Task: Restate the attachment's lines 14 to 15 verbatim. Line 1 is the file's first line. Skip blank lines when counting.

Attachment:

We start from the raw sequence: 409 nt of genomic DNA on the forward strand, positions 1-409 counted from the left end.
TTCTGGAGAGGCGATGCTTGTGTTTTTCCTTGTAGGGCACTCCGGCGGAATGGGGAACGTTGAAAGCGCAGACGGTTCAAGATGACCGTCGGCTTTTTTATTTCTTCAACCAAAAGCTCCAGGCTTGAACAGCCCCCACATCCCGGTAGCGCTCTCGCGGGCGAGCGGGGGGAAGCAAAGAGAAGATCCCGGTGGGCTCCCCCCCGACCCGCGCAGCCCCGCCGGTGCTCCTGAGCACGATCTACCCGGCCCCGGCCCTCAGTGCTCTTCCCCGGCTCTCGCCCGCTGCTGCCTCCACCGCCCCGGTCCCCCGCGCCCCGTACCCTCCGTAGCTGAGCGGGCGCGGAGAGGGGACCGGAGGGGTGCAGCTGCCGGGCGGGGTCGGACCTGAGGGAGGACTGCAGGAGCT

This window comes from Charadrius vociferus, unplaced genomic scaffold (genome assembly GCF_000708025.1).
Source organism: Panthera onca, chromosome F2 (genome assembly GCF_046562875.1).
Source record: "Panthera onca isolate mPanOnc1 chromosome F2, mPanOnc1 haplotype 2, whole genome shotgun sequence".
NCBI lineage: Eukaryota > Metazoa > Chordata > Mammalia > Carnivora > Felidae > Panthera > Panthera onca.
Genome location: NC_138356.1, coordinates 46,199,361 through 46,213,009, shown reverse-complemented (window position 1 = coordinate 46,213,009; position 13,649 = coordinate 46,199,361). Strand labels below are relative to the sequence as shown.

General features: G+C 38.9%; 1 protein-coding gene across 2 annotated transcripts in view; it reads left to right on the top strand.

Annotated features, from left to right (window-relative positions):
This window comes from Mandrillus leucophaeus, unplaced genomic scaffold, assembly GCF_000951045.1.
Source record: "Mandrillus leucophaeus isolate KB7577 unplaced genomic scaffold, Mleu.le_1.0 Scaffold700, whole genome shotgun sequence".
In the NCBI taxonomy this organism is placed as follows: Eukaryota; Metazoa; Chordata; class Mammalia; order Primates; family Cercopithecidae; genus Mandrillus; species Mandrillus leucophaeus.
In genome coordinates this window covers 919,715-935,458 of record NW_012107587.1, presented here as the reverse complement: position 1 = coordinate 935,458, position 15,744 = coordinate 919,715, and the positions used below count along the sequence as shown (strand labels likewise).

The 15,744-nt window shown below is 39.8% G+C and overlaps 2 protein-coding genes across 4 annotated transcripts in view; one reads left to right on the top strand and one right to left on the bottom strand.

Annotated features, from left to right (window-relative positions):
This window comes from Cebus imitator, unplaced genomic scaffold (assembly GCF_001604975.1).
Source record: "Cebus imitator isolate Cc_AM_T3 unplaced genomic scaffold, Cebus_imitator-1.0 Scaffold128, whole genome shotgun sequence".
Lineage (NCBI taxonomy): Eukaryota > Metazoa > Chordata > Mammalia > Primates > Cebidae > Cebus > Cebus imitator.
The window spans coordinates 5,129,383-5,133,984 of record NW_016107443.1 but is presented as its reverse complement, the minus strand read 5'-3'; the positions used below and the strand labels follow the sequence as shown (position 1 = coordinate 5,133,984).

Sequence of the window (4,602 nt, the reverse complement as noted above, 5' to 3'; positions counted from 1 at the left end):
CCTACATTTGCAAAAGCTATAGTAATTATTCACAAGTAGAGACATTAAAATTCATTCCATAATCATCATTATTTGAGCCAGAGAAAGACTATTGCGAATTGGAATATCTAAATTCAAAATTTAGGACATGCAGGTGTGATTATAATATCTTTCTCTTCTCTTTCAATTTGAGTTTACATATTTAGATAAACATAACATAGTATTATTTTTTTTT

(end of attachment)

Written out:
The 15,744-nt window shown below is 39.8% G+C and overlaps 2 protein-coding genes across 4 annotated transcripts in view; one reads left to right on the top strand and one right to left on the bottom strand.

Annotated features, from left to right (window-relative positions):